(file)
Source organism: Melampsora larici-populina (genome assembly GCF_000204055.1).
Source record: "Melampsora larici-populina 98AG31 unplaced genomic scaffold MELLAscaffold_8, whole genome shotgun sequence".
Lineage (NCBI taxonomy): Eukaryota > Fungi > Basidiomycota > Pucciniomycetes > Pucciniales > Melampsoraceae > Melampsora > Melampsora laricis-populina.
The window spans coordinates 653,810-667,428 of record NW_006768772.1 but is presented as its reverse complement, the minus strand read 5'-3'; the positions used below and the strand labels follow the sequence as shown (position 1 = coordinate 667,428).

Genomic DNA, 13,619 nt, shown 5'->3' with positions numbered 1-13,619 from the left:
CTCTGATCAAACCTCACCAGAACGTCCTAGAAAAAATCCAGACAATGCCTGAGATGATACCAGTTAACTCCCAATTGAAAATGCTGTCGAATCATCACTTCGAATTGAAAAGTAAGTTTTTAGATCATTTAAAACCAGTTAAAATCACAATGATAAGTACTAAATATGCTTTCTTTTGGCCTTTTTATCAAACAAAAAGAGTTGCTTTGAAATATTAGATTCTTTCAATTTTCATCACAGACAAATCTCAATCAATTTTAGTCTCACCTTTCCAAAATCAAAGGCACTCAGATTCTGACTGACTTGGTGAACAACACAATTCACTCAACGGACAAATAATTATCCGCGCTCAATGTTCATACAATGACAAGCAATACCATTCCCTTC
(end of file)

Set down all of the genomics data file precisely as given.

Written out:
Source organism: Melampsora larici-populina (genome assembly GCF_000204055.1).
Source record: "Melampsora larici-populina 98AG31 unplaced genomic scaffold MELLAscaffold_8, whole genome shotgun sequence".
Lineage (NCBI taxonomy): Eukaryota > Fungi > Basidiomycota > Pucciniomycetes > Pucciniales > Melampsoraceae > Melampsora > Melampsora laricis-populina.
The window spans coordinates 653,810-667,428 of record NW_006768772.1 but is presented as its reverse complement, the minus strand read 5'-3'; the positions used below and the strand labels follow the sequence as shown (position 1 = coordinate 667,428).

Genomic DNA, 13,619 nt, shown 5'->3' with positions numbered 1-13,619 from the left:
CTCTGATCAAACCTCACCAGAACGTCCTAGAAAAAATCCAGACAATGCCTGAGATGATACCAGTTAACTCCCAATTGAAAATGCTGTCGAATCATCACTTCGAATTGAAAAGTAAGTTTTTAGATCATTTAAAACCAGTTAAAATCACAATGATAAGTACTAAATATGCTTTCTTTTGGCCTTTTTATCAAACAAAAAGAGTTGCTTTGAAATATTAGATTCTTTCAATTTTCATCACAGACAAATCTCAATCAATTTTAGTCTCACCTTTCCAAAATCAAAGGCACTCAGATTCTGACTGACTTGGTGAACAACACAATTCACTCAACGGACAAATAATTATCCGCGCTCAATGTTCATACAATGACAAGCAATACCATTCCCTTC